RPA Primer: How to Create and Deploy Software Bots
In the first installment of this three-part RPA primer series, we covered what Robotic Process Automation is and why you need it, and provided some examples of how adopting RPA can streamline business processes. Let’s continue that conversation with a discussion about the components that make up an RPA system and a walkthrough of creating your very own software robot, or bot.
Most RPA development software contains three key components: a bot creation system, a bot-executing applet that enables the bot to run on the end user’s device, and a central management system to schedule and control the bots. At Automation Anywhere, we call these components Bot Creator, Bot Runner, and Control Room, respectively.
For this discussion, we’ll focus on the bot creation and bot execution components.
Create and run a bot in 8 easy steps
The process of developing bots is quite simple. We’ll use our free RPA Community Edition automation product to show you how easy it is to create and run bots.
1. Download Community Edition. You’ll receive a username and password and instructions on how to download the software.
2. Launch Community Edition. You’ll see a screen that gives you a choice between Automate and Help me automate. Choose Automate to be taken to the Automation Anywhere Community Edition main client window.
3. Select the folder of sample tasks on the left side of the screen and choose one. These are sample bots designed to help you get started. We’re going to create a new bot. So, click New in the upper left corner of the screen (see below).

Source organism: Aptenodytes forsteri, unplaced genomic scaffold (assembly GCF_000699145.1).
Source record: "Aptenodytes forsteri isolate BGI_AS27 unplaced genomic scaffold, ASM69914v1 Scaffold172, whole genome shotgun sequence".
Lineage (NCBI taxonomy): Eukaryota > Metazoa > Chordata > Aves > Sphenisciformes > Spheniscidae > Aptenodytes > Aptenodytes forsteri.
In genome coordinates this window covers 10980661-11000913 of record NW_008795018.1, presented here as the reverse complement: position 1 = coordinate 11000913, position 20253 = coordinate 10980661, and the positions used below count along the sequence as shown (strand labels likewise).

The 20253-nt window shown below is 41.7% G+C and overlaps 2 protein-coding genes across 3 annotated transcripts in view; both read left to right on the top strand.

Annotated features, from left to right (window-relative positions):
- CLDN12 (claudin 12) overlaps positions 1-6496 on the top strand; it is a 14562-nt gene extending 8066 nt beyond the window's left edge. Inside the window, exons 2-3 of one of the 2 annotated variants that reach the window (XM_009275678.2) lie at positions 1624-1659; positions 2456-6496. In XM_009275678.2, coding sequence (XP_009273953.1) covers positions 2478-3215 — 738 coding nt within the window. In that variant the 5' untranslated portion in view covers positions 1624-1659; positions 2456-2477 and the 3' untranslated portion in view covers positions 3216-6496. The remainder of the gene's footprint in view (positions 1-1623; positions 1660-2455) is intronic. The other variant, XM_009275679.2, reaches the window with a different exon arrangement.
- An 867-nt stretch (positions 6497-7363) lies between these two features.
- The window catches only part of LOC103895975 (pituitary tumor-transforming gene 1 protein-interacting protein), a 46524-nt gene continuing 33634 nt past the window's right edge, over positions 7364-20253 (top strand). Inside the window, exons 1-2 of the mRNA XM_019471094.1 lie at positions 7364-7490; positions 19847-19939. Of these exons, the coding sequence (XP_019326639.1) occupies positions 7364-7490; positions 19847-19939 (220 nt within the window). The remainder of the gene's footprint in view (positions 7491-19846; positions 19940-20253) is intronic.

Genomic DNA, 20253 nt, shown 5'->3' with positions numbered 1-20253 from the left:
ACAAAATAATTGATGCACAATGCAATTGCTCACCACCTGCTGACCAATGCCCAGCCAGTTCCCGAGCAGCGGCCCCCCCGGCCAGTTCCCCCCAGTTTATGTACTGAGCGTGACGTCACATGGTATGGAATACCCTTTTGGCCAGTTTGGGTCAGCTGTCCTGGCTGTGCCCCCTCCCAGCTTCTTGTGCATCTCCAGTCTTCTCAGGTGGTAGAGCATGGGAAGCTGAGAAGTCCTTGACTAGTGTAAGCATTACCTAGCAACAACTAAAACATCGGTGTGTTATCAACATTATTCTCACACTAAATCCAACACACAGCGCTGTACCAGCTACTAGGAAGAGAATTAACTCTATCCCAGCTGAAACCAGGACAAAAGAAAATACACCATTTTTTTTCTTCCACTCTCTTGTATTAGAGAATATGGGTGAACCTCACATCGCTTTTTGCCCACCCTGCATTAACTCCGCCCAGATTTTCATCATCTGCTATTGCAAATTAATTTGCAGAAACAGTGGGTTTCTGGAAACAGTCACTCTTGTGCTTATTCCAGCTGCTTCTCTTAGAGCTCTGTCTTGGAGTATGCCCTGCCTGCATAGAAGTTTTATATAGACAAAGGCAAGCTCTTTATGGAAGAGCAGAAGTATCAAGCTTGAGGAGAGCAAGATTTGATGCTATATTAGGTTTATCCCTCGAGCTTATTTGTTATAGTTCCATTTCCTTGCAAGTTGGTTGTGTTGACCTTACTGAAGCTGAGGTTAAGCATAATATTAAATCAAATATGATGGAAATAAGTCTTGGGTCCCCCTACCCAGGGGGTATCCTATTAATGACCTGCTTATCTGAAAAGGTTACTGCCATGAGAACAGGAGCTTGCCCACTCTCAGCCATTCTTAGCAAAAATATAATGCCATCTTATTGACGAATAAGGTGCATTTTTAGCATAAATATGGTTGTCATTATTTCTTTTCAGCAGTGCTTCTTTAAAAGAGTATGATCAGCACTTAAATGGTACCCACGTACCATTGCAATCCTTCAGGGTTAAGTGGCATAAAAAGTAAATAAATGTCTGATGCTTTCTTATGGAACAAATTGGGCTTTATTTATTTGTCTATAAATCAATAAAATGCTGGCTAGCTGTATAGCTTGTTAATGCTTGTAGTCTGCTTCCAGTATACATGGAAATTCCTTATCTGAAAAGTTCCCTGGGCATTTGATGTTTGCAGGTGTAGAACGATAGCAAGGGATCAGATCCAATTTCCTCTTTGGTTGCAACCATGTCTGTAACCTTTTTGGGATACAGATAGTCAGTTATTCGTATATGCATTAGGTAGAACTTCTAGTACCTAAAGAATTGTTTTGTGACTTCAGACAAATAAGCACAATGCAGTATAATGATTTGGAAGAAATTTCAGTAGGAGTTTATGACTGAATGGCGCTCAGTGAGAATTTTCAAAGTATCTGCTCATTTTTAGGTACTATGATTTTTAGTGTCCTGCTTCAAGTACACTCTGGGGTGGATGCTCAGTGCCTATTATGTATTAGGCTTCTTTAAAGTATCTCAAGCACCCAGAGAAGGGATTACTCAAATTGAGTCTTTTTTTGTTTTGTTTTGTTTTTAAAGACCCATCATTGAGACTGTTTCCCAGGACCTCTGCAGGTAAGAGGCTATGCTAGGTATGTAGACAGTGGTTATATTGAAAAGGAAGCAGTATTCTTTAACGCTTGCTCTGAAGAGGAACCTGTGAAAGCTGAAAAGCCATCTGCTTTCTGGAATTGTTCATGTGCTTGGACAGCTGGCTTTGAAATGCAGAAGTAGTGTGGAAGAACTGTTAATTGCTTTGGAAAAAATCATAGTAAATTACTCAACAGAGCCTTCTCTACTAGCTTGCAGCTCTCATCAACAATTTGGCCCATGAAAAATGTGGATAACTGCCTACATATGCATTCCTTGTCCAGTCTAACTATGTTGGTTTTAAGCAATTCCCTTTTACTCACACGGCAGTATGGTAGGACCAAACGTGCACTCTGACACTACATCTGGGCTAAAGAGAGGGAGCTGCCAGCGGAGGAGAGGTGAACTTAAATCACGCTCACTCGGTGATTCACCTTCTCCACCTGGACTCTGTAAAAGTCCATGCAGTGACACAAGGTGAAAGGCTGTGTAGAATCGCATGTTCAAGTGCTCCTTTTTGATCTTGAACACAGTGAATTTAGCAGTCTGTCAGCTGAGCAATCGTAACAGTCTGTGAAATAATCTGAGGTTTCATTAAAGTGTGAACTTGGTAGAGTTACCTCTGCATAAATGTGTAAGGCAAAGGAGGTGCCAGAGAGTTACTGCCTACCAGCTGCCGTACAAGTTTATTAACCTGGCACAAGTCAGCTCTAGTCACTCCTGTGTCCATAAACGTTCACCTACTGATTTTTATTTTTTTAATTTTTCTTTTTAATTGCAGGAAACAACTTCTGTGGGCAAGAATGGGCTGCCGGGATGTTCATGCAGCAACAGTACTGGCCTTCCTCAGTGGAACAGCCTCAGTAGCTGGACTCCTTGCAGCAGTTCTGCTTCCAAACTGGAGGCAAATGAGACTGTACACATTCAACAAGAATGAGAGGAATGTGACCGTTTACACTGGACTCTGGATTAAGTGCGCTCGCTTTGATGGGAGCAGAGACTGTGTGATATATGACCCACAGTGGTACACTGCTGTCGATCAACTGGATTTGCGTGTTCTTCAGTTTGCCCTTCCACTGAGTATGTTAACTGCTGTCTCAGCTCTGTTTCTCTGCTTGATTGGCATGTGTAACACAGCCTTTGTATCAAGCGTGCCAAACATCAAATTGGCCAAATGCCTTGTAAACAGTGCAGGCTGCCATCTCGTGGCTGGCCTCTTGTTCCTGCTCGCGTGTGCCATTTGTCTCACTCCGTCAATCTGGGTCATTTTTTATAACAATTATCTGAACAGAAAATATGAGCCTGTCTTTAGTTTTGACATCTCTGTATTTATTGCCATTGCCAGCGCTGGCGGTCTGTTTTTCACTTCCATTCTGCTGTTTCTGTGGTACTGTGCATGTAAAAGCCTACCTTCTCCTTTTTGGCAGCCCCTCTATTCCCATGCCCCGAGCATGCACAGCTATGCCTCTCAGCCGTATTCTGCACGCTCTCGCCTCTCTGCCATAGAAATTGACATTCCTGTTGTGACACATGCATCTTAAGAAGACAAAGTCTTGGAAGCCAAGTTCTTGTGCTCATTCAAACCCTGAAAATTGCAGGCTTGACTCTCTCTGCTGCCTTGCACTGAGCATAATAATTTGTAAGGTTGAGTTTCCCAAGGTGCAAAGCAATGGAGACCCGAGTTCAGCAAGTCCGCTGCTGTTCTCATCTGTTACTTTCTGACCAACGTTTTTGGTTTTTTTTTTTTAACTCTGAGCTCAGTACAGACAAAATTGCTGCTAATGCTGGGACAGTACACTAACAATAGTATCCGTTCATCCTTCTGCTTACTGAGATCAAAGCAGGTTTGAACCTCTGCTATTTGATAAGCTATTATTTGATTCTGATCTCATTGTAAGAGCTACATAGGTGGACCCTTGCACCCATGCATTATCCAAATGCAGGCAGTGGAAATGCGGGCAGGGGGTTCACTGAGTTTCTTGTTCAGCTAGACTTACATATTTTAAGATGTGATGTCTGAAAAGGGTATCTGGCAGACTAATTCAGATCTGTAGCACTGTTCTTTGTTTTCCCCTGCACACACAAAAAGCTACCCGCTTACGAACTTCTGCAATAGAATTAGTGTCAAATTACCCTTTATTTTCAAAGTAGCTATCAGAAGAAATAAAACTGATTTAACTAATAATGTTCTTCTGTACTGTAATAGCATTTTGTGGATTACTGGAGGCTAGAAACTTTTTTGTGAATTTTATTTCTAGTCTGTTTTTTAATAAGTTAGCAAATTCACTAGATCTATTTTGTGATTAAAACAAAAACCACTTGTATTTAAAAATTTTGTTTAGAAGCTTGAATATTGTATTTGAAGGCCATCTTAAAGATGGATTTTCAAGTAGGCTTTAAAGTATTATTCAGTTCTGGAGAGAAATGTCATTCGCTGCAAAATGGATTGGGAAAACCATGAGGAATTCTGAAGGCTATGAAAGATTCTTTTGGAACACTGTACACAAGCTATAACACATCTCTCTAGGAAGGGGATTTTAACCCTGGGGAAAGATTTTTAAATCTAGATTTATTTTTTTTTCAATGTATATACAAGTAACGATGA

4. A Choose an option dialogue box will appear. Select the Workbench option.
The Workbench provides hundreds of commands to create automated processes. Here, you can build and deploy automated processes with drag-and-drop operations to create complex and integrated bots.
5. For our new task, we’ll create a Message Box instance. The Message Box is a useful programming tool to help developers communicate information to the end user and among each other. Double-click the Message Box command.
6. In the Message Box, you can enter text. For demonstration purposes, we typed, “Hello World. This is my first bot.” But you can enter anything you like.
7. Click Save (the disk icon) to save your new bot. The Save Task dialogue box will appear. Enter the name you wish to give your new bot.
8. You can now see your new bot in your list of tasks. Make sure the task is highlighted and click Run to run your new bot.
You’ll see your new Message Box appear. Congratulations! You just created and ran your first bot.
If you’d rather not create your own bots, or if you want more sophisticated bots created by professional developers, visit the Bot Store, which has pages of ready-to-deploy bots to automate various processes, such as for Excel, SAP, and other applications.
Robotic Process Automation is revolutionizing the modern workplace. According to industry analyst Gartner, “RPA technology usually costs about one-third of an offshore employee or one-fifth of an onshore employee, and it can work 24/7/365, with no human errors if programmed correctly.”
An additional benefit beyond lower costs is the concept of making work human. Augmenting workers with automation not only removes the drudgery of rote work, but it also results in workers who are happier, more productive, and more likely to stay on with the company.
In part three of this series, we’ll cover advanced RPA features, such as automation on virtual desktops, cognitive automation, attended bots, predictive analytics, and other related topics. Meanwhile, you can sign up for free RPA courses at Automation Anywhere University.